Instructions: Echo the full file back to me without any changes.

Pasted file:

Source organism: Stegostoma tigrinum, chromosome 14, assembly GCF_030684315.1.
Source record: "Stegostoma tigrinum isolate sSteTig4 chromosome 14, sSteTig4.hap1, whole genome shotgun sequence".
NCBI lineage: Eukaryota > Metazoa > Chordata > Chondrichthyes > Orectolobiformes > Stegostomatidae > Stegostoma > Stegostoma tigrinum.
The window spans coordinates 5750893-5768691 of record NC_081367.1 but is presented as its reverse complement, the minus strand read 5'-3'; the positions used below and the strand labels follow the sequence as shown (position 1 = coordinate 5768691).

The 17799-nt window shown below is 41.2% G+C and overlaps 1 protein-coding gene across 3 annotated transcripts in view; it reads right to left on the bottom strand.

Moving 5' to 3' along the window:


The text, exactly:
Source organism: Stegostoma tigrinum, chromosome 14, assembly GCF_030684315.1.
Source record: "Stegostoma tigrinum isolate sSteTig4 chromosome 14, sSteTig4.hap1, whole genome shotgun sequence".
NCBI lineage: Eukaryota > Metazoa > Chordata > Chondrichthyes > Orectolobiformes > Stegostomatidae > Stegostoma > Stegostoma tigrinum.
The window spans coordinates 5750893-5768691 of record NC_081367.1 but is presented as its reverse complement, the minus strand read 5'-3'; the positions used below and the strand labels follow the sequence as shown (position 1 = coordinate 5768691).

The 17799-nt window shown below is 41.2% G+C and overlaps 1 protein-coding gene across 3 annotated transcripts in view; it reads right to left on the bottom strand.

Moving 5' to 3' along the window: